History of Trenkhar Nunnery
Trinkhar Nunnery was a Labrang (A resident of Lama) during Jetsun kanga Drolchok (1507–1566) in the 16th Century. It was a retreat residence of Jetsun kanga Drolchok. Till earlier 17th Century, it was a residence of Lamas, generally worshipped as a temple or a shrine by local people. After combining Phuphak Samten Ling, Rishing Domsum Ling, and Jampa Shedupling to Namgyal Choedhe Thupten Dhargyeling Monastery, it came to have two Khenpos (Abbots). New Khenpo or younger Khenpo use to stay at Namgyal Choedhe Thupten Dhargyeling Monastery, Namgyal and Elder Khenpo or retired Khenpo use to stay at Trenkhar Labrang where he does his all ritual practices for the rest of his life.
Gradually later, a nunnery tradition came to existence all-around Mustang. The exact dates are not sure when the Nunneries started at Mustang. Our monastery also started Nunnery at Trenkhar's Labrang, where nuns were taught and given traditional Buddhism ritual practices. Teachers for the nuns were arranged or sent from the monastery of Namgyal.
Every Monastery or Nunnery use to have their territory from where every second child must enter as a monk or a nun. Such a system was started to maintain the number of monks or nuns in the Monasteries or Nunneries. Nunnery uses to organize fifteen to twenty days long Monlam (prayer festivals) during Losar every year. The summer retreat was also practised at Nunnery every year. Generally, all the traditional ritual practices were performed at the Nunnery. After the 17th Century, Nunnery began to vanish with the demise of Mustang's royal power and Namgyal Choedhe Monastery itself.
In around 1960, nuns from Trenkhar Nunnery visited His Eminence 6th Tharig Rinpoche to receive initiation, scriptural transmission and explanation on various ritual pujas. After that, the ritual traditions of Nunnery did rise again. Time passed by, elder nuns began to settle their life as a laywoman whereas younger nuns started to stay with their parents. Such things started to happen after the "Tharchang" (ཐར་ཆང་།) of Two nuns both called Tsechik from Kimling village. "Tharchang" (ཐར་ཆང་།) was celebrated by the nuns at the age of 45. After this celebration nuns are free from the rules and duties of the Nunnery. They can stay at their home for the rest of their life. Tsechiks were two elder nuns who took care of the Nunnery responsibly but everything went out of control after they left the Nunnery.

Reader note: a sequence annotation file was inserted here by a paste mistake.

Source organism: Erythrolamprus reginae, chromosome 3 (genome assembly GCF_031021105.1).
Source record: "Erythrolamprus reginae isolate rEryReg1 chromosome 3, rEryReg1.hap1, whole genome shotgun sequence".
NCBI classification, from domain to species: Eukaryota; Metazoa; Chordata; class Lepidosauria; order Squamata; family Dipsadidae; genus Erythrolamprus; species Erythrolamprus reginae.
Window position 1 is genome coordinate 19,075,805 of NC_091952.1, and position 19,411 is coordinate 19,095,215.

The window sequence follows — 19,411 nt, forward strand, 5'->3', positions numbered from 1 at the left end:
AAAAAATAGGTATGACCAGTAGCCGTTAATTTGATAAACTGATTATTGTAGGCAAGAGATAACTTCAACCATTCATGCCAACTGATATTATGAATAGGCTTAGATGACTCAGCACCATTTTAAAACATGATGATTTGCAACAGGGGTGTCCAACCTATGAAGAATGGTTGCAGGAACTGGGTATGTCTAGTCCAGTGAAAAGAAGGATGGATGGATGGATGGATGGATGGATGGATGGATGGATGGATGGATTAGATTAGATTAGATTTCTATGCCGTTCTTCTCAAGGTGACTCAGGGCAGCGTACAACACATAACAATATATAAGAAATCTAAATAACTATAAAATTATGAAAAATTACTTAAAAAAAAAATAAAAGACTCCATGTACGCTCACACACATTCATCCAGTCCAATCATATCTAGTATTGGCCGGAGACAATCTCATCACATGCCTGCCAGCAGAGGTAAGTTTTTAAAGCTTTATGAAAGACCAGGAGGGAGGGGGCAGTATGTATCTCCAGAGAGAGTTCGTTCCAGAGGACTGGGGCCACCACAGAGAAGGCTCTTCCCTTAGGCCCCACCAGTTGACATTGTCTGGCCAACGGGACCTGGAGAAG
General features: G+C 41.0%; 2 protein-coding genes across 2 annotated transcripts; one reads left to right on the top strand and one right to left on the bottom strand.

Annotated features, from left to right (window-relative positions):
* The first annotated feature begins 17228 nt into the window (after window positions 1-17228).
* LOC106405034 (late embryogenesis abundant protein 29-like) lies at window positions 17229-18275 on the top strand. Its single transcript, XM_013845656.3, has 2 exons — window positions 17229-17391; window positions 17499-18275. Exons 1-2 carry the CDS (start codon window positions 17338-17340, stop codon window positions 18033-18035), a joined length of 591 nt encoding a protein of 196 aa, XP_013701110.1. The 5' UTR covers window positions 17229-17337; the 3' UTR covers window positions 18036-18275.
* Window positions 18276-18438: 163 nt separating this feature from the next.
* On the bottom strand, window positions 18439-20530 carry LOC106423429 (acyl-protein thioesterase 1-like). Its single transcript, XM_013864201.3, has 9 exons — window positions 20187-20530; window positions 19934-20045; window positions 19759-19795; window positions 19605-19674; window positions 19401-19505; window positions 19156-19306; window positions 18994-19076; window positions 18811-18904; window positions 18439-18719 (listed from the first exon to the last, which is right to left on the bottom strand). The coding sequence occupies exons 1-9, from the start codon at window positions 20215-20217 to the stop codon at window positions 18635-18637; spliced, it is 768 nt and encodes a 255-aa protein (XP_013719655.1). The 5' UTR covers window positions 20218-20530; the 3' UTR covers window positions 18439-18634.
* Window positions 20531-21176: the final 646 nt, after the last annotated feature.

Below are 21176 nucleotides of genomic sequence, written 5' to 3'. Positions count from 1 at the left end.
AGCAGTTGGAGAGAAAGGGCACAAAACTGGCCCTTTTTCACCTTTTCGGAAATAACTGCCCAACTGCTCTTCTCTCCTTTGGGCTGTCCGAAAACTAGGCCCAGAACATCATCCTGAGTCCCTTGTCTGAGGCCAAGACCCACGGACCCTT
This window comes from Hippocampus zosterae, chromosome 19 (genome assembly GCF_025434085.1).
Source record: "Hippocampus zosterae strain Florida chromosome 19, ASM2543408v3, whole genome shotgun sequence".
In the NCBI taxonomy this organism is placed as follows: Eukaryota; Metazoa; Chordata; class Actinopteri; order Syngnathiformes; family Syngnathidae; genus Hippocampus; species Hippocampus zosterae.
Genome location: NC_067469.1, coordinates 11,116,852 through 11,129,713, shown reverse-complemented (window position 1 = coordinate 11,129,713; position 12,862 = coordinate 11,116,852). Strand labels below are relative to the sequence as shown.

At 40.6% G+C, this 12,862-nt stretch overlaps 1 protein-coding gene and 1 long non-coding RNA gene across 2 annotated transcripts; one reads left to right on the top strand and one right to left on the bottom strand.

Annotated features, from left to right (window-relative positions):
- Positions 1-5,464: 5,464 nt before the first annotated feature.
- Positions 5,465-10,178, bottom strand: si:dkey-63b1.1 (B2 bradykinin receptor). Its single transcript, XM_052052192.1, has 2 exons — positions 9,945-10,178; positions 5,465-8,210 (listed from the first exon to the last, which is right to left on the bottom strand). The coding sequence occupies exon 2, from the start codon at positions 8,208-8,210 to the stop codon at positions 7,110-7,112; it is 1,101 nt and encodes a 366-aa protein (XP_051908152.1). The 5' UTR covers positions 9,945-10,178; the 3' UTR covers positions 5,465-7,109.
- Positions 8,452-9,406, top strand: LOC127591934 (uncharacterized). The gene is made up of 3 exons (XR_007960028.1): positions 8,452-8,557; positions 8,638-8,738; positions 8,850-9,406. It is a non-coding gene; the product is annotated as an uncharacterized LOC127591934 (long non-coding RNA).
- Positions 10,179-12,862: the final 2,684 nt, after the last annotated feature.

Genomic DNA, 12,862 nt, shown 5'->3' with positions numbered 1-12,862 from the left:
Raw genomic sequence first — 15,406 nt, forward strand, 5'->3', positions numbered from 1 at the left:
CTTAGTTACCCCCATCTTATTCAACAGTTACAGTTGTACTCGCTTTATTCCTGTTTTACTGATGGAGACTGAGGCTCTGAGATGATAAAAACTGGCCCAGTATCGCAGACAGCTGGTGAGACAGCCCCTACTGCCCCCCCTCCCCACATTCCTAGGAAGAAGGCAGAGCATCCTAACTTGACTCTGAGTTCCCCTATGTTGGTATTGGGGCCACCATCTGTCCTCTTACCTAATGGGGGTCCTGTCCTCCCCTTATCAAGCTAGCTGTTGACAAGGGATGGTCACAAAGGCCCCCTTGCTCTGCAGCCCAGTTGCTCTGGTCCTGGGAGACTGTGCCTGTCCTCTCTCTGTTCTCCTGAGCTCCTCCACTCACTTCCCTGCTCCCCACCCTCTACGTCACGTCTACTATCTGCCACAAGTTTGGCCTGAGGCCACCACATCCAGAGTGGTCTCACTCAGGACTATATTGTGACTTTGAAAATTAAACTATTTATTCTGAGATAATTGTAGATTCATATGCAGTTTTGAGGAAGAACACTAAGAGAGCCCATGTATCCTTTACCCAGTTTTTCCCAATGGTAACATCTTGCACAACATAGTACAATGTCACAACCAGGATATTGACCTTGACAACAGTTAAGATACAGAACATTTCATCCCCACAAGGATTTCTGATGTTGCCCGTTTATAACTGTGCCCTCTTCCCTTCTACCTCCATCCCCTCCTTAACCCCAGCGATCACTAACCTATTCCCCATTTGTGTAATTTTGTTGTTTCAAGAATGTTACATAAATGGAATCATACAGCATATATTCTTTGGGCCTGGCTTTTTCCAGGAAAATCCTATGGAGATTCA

Former nuns or Ex-Nuns were left in the village when Khenpo Tsewang's grandfather Meme Yonten Sangpo was the representative head of Namgyal Monastery. Most of them had got married and the rest of them were spending laywoman's life. Meme Yonten Sangpo advised them to continue practising dharma that was possible for them.
So, Meme Yonten Sangpo set up a rule for the former nuns. He expected to continue the remaining Nunnery tradition and to protect the Nunnery. During winter, most of the villagers migrate to Pokhara, Kathmandu or India. All the major robberies use to happen in winter. So to protect Nunney from such threats and snow, former nuns had to look after the Nunnery for three months during winter. They had to bring their clothes, blankets, food and firewoods from their home and, they had to stay there under Nunnery rule. During those three months, they recite prayers and learn new prayers.
On the 14th and 15th of the first month in the Tibetan lunar calendar, they gather and pray for two days. Every year two nuns turn by turn had to offer a meal for those two days. On the 16th and 17th of the first month, the treasurer, lead chanter and master of the nunnery changes and appoints a new one. This system played a role to protect the Nunnery for a while. In 1993 former nuns handed over their full authority and responsibillity to Namgyal Monastery and, they completely terminated their responsibility towards Nunnery. From then, Nunnery tradition was wiped out. Nunnery remained a temple or, a shrine for the devotees.